Are homemade record cleaning solutions safe?

I get it, Jon and I sell this stuff for a living, of course we want you to use our favorite products. But what about cheap or free cleaning methods? I've read plenty of forum posts that tout the virtues of home record-cleaning remedies — anything from dish soap with water, to wood glue, and even household solvents like WD40.

I don't have any scientific evidence for or against any of these suggestions, and I'm not at all against saving a buck, but my records and turntable are an area of my life I'm willing to invest in to keep them working well for a long time. I'm naturally risk-averse when it comes to my records, so I'm reluctant to try something that might damage them over the long run, even if it seems to work in the moment.

As you might have guessed, Jon Derda agreed with me on that point. "The first rule of record cleaning is do no harm," he said. "Records are delicate, but with proper care they can last generations. I have many albums my dad bought from the '60s and '70s that sound great to this day, and I plan on handing them down to my kids. With all the proven solutions out there, most of which are reasonably priced in comparison to the value of the average record collection, this is a path most can — and should — avoid."

Keep your turntable clean, too

Your records can certainly pick up dust, hair, and lint from everyday exposure to their environment, but there's one piece of equipment we know they'll definitely come into contact with — the turntable they're played on. You'll want to keep that clean for its own longevity, and for the sake of the records you place on its spindle.

Carefully clean your turntable's stylus

"One of the most common tech support inquiries we get is people complaining about distortion from their records," Jon Derda said of his colleagues at Mobile Fidelity. "99% of the time, they haven’t cleaned their stylus and you can actually see a hairball hanging off the diamond tip!"

Record Doctor SCF Stylus cleaning fluid with brush sitting on the edge of a turntable

Keep the stylus on your turntable clean, so it doesn't transfer any gunk to your record grooves.

Some cartridges are sold with a small nylon brush. If you don't have one, there are a couple of ways to go when you look for one to use. Much like with the records themselves, you can use a dry brush like the Pro-Ject Clean It to remove visible fluff.

First of all, make sure the 'table is turned off, so you don't transmit potentially damaging noise through your speakers when you're doing the cleaning motion. Jon Derda offered some additional practical advice: "It’s very important that you gently use that brush from behind the stylus and pull towards you. And you don’t want to push on the cartridge’s cantilever (the arm that holds the diamond stylus) which could break it."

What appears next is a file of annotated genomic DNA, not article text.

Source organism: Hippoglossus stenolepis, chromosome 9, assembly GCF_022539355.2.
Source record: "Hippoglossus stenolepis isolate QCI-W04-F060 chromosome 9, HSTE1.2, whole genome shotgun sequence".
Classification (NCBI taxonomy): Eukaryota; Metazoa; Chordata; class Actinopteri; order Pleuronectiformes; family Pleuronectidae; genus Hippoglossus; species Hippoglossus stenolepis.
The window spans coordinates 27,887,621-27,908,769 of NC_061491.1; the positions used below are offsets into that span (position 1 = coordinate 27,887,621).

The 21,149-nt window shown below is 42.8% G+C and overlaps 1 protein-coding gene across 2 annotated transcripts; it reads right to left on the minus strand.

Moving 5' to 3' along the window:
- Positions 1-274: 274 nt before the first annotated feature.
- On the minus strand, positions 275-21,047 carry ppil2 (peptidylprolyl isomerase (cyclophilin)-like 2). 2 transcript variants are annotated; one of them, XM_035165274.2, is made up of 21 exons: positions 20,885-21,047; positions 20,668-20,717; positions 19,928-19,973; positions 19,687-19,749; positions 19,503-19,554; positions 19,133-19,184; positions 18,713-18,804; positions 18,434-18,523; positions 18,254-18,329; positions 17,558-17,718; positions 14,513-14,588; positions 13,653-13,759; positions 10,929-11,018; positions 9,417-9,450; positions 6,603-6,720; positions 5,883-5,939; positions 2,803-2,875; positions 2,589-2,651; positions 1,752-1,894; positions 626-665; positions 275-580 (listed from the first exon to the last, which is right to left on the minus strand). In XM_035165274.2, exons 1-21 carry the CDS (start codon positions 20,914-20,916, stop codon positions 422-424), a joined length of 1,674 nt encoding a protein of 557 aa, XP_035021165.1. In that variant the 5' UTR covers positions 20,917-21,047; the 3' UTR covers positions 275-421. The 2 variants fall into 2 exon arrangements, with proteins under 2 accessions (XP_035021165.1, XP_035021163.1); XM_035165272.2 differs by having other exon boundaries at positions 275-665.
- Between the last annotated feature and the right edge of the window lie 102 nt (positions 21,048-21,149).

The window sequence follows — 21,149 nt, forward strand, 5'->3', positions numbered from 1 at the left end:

That should take care of the easy-to-see surface contaminants, but the needle can pick up gunk from its environment, and even from a poorly-cleaned record groove. To get rid of that, I'd recommend a wet-brushing with something like Record Doctor SCF. It looks kind of like a mascara bottle, with a brush attached to the cap that sits in the fluid so it's ready to get to work immediately. Use the same gentle back-to-front cleaning motion you'd use with the dry brush.

I asked Jon for his opinion on how often a stylus should be cleaned.

"When I’m doing hyper-critical listening for product evaluations, I clean the stylus after each record," he said. "However, my normal routine is to clean it once after I’m done listening for the day. That should be all you need to do if your records have been cleaned."

Keep your dust cover down

This may seem like an obvious thing to say — it's literally called a dust cover, after all — but I've already confessed to being a little less than diligent on a lazy Sunday afternoon, so I'll say it anyway: keep your turntable's dust cover down.

I often leave it open when I'm actively playing a record, so I don't accidentally bump the tonearm while moving it, but it's closed any other time. It's a lot easier and safer to take a duster to the cover rather than the delicate parts of the turntable itself.

Final thoughts

If you're even thinking about collecting records, it seems safe to assume that you enjoy the experience of buying, handling, and storing them. Otherwise, you'd just stream the songs, right? Keeping your records clean is an equally important part of that process.

"Part of the appeal of records is that you're preserving a physical medium and art form that future generations will appreciate," Jon said. "Record cleaning doesn’t have to be a chore. Once you have a routine it can actually be really satisfying."

Let us help

If you want to talk over your options and best practices for record cleaning, please feel free to contact us. Our friendly, knowledgeable advisors can help you assemble a few handy items to keep your records sounding their absolute best.

  • Marsha Seidman from Manchester

    Posted on 1/27/2023

    I would appreciate knowing the best ways to get the scratches off records and also how to get the mildew smell off the album covers & records. Thank you very much for your help!

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    Eric A. from Crutchfield

    on 1/27/2023

    Marsha - I'll admit I've never tried to fix a scratched record, but the venerated Victrola company offers these tips if you want to try it yourself. I can't vouch for how well it works. For removing mildew from records and sleeves, most experts recommend a solution of 1 part rubbing alcohol diluted with 4 or 5 parts water on a soft cloth, very gently swabbing off the visible mildew. Obviously you don't want to leave the liquid on the sleeve, or the water can further damage it. I'd suggest trying this out on one you're not particularly in love with first. Good luck!
  • Bruce Taylor from Spring

    Posted on 1/20/2023

    We'll written and there's some solid advice for the starting collector. I might add that I deep clean my vinyl ultrasonically and from the time I remove the LP from the cleaner, put it in it's sleeve and jacket and then add a protective cover, I still pick up microscopic particles in the air by the time it gets to the turntable and I have a large HVAC air filter in the room. I not only clean the stylus after every album, I clean the stylus after playing each side. After hours of cleaning and as much protection as you can add, dust still finds a way. I also recommend a couple of drops of record cleaning fluid on your stylus brush to start each day. It can make a huge difference in the quality of play.

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    Eric A. from Crutchfield

    on 1/23/2023

    Yeah, I always remind myself that the universe tends toward entropy, but we do our best to fight it off. Thanks for sharing your well-earned wisdom, Bruce!
  • Greg R from Rome, NY

    Posted on 1/16/2023

    Great tips on preserving your vinyl. I use most of the recommended products to clean and care for my vinyl and stylus.

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    Eric A. from Crutchfield

    on 1/17/2023

    Greg - Same here. All I need now is a handy box to corral it all into. Thanks for the comment!